The shadow passed directly overhead, no prior notice. No wing-beats or engines, just the temporary darkening of the sun. I squinted upwards. The return of the dinosaurs? Haast’s Eagle rebuilt from stem cells, on a maiden voyage to the coast?
Hardly. Just a plane. But right then, as I stood on the sand– stick in one hand, driftwood, ah, treasures, in the other– this was the long extinct airplane’ of days past. In a place like this, far from the cities, far even from the small towns, an airplane is by no means a common occurrence. And then flying in from the south like that, cutting close against the sea cliffs, low over the land, hard on my head…unbelievable! What was it doing, here of all places?
The walk would be cut short today. I plugged back along the beach, through the flaxes, the gums and the pine trees and patches of winter frost where it refused to melt in the shade. By the time I reached the airstrip the plane was ready to leave. I watched as it took a few small turns on the bumpy grass, and then–nose pointed into the westerly wind– it gathered speed running fast between the white tires marking the runway. Not much was needed for a small one like this. It took off, straight overhead as it had come, out over the ocean and away to the north.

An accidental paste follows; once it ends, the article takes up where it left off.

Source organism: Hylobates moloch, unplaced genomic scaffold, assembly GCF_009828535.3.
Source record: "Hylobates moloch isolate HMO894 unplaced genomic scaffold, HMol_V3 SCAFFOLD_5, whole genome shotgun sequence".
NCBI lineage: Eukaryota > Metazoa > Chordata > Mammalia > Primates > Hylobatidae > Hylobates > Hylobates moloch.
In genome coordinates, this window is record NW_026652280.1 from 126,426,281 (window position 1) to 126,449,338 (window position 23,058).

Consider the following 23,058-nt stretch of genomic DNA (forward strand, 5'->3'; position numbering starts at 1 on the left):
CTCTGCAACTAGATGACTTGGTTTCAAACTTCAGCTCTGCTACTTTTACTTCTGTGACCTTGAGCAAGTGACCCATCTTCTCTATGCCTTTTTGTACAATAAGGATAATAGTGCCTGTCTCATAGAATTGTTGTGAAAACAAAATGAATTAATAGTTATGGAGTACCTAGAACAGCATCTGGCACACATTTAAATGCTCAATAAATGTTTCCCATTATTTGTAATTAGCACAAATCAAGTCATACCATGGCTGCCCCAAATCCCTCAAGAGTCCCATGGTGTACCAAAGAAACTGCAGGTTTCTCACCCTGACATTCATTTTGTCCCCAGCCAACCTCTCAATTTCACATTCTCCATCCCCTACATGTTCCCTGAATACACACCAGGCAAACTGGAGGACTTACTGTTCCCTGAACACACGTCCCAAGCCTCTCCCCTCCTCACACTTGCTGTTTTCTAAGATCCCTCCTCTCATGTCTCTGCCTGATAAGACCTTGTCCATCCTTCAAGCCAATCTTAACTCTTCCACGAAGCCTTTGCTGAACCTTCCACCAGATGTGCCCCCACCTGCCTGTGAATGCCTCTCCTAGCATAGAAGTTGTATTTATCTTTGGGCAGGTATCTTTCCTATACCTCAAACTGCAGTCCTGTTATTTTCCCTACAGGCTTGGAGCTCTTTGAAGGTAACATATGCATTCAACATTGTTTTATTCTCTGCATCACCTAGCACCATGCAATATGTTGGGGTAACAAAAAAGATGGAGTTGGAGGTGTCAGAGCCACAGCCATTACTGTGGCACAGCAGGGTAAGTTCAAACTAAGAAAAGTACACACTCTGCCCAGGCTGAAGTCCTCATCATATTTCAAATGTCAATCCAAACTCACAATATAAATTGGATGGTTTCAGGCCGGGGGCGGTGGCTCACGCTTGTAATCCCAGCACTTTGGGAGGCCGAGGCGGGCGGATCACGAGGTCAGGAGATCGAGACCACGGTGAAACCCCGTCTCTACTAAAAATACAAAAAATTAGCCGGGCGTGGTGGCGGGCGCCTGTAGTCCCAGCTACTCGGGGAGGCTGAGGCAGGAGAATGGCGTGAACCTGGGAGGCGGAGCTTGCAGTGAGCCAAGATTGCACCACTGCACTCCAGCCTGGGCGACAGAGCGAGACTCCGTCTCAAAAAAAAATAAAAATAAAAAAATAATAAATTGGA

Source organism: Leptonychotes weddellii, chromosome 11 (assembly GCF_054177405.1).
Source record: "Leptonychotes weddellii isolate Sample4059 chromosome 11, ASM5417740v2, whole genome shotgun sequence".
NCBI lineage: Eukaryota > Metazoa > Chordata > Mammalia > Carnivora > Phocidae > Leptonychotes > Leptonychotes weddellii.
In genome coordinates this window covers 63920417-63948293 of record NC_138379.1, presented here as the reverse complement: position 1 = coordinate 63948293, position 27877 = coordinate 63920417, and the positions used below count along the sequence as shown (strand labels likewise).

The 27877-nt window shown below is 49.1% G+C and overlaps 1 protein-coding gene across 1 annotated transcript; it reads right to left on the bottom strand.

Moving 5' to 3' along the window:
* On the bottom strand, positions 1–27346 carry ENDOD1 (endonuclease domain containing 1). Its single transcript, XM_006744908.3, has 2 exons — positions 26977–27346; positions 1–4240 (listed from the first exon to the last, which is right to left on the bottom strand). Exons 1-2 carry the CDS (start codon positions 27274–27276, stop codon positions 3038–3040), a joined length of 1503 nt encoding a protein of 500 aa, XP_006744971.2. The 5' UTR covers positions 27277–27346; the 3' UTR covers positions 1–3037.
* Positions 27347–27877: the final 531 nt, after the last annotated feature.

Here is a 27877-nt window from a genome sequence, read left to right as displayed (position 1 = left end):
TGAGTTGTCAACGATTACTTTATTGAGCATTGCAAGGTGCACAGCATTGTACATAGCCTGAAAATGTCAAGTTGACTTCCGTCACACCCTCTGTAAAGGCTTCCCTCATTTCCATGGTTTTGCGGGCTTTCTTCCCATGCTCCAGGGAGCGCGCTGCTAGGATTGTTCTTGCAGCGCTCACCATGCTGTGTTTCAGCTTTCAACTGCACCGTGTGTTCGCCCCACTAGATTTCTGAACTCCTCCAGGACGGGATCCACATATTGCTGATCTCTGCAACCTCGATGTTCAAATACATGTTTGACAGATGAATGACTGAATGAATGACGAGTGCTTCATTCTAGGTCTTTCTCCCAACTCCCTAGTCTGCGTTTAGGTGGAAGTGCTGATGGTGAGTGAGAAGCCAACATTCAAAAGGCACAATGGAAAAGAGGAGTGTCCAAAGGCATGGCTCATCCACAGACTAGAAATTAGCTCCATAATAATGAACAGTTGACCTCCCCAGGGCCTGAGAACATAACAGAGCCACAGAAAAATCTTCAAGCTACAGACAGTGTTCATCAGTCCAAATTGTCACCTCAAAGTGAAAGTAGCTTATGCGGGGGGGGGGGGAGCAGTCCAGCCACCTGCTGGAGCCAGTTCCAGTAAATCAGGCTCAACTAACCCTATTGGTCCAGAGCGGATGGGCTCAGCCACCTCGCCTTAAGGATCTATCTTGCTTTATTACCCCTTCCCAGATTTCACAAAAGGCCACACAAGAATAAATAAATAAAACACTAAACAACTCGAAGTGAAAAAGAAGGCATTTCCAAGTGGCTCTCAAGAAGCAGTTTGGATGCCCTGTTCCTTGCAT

For all it mattered, I could’ve been watching the brothers Wright, or Pearse, as we’d have it here. The sheer miracle of flight, the improbability of that small metal husk taxiing towards the Tasman Sea, and turning out over the lagoon and away. By evening, the light fading from the hills, a falcon sits atop a harakeke (flax) flower peering at the darkening sands. The wind sock on the airstrip hangs limply now, and the bird watches as I watch the sun sink a fiery retreat into the sea. In a single flap of wings the falcon cruises into the night. No tail lights, just feathers and a sharp sense of direction.